On 4 February 2016, Lisa Miller, who is an associate professor at Rutgers University and currently a visiting professor at the Rothermere American Institute in Oxford, gave a seminar at All Souls College on ‘The Myth of Mob Rule: Violent Crime and Democratic Politics’―the second event as part of the Centre for Criminology’s 50th anniversary celebrations. In it, she gave us an overview of some of the arguments in her forthcoming book of the same title. Prof Miller addressed two key questions in her talk. First, when does crime become a good issue for politicians to gain votes with―what she calls ‘political salience’? And second, when it is politically salient, what are the responses to crime?Prof Miller began by setting up a popular anti-populist argument, what she dubs the ‘mob rule’ argument. The ‘mob rule’ thesis is that the lay populace tends to both overestimate how much crime (especially violent crime) is occurring in their surroundings. The fallout of this mob rule thesis, if it’s true, is that politicians who promise to address crime will be more successful, regardless of whether crime rates are high or low. In other words, the prevalence of violent crime, and the prevalence of political rhetoric about violent crime are unrelated. Prof Miller presented the results of extensive research into empirical sources that suggests that quite the opposite is true: both news articles and political speeches and attempts at passing legislation about crime rise when crime rates rise, and fall when crime rates fall. Contrary to the mob rule thesis, rising rates of violent crime are necessary for the political salience of crime. The public, it seems, is much better at assessing crime than academic writers think they are. The implication―though Prof Miller didn’t outright say this―is that there’s a certain kind of anti-populist snobbery that leads academics to think that laypeople are irrational and bloodthirsty.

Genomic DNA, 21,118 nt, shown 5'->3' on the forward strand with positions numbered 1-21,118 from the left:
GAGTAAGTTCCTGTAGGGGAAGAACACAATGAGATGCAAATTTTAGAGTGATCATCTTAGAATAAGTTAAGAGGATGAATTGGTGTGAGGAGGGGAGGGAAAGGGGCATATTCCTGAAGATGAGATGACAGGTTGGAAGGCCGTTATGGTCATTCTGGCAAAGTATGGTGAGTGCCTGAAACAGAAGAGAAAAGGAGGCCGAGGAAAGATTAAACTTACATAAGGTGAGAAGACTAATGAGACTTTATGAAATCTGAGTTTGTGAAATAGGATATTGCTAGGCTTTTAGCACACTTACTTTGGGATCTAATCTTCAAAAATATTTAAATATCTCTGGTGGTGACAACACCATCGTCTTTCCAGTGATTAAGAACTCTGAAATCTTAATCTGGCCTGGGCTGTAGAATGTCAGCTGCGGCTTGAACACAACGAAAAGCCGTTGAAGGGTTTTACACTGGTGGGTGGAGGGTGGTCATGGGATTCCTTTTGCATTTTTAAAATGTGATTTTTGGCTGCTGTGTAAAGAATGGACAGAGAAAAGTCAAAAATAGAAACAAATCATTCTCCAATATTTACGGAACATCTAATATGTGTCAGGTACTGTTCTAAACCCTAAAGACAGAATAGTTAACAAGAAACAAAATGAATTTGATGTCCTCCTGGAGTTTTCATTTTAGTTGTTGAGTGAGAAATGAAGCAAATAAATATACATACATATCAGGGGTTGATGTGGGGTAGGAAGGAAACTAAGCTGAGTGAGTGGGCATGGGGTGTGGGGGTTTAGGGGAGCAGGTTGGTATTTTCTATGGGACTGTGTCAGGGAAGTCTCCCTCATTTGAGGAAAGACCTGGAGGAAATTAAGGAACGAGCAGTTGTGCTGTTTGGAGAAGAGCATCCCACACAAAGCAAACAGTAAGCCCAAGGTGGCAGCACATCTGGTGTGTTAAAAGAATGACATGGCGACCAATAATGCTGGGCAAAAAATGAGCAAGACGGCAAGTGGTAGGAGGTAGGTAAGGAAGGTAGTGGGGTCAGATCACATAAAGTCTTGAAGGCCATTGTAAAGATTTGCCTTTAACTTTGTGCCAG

Prof Miller also argued that not all responses to high crime rates are punitive. Many people who live in high crime areas support not just punitive responses but also more social welfare responses, such as afterschool or early education programs, that might take longer to have positive effects. However, especially in the US, the measures that tend to become law are the most punitive measures. Prof Miller argued that this isn’t because of what others have called a ‘democratic surplus’―which is in line with the mob rule idea that what the bloodthirsty mob wants is to punish rather than to improve the social conditions that lead to crime. Rather, it’s because of a generally unidentified democratic deficit in the US system that punitive policies are the ones that most often get passed into law. Prof Miller presented evidence of instances when US presidents have wanted to pass more comprehensive responses to high crime rates, such as higher prison sentences but also social welfare reforms, but the system of checks and balances has meant that the social welfare reforms have been blocked by other branches of government (Congress and/or the Senate) and only the longer prison sentences have been enacted.Prof Miller gave the following illustration of this idea: large majorities of Americans have wanted gun control for decades, but gun control never gets legislated because of the Senate and because of the judiciary, neither of which are particularly democratic institutions (the Senate is elected, but it isn’t representative of the population―very small states, population-wise, have as much Senate representation as states with ten times as many people in them). Prof Miller has thus dubbed punitive crime bills as lowest common denominator legislation.
Of course, there may be other ways of interpreting these facts. However, Prof Miller is a captivating and persuasive theorist who skillfully balances theory and evidence. While academic work can sometimes sound like armchair theorizing without evidence, or like a lot of data with a slap-dash theory glossing it, Prof Miller combines data and theory into a sophisticated and nuanced narrative.